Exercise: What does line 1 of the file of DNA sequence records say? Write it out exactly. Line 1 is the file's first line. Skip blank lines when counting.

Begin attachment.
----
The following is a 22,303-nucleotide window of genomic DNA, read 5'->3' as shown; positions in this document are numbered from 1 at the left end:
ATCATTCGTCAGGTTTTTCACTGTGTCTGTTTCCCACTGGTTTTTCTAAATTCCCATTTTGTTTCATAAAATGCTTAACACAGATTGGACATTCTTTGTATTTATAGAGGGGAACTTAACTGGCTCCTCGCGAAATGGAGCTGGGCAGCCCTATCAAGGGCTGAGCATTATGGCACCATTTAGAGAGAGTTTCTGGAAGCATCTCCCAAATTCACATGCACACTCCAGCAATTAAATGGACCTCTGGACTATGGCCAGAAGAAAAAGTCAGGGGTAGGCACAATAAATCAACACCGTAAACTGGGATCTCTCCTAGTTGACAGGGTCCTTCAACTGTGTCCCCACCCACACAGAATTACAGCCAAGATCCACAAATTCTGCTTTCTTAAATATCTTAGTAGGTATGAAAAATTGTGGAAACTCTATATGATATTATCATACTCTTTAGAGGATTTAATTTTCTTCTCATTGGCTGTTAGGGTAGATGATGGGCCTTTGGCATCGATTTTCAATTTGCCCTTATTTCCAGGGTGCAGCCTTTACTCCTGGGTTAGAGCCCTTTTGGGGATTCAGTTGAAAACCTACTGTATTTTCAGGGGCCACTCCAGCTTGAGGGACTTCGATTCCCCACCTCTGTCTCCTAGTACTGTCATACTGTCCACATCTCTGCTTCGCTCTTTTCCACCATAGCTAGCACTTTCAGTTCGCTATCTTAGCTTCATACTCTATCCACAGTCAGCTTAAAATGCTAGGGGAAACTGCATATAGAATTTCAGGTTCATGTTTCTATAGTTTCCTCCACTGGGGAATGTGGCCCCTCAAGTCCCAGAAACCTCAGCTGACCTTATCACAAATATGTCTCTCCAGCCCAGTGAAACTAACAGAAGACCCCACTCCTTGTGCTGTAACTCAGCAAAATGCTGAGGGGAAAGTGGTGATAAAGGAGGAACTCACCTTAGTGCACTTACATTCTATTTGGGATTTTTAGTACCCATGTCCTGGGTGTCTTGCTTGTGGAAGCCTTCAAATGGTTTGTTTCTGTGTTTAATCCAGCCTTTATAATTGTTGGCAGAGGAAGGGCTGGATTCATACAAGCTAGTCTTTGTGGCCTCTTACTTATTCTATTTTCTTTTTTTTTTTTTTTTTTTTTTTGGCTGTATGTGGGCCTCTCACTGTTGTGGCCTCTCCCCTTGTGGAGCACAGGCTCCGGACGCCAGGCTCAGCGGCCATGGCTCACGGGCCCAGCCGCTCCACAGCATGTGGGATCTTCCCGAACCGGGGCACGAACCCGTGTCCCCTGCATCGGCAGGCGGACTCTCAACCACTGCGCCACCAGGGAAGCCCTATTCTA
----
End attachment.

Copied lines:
The following is a 22,303-nucleotide window of genomic DNA, read 5'->3' as shown; positions in this document are numbered from 1 at the left end: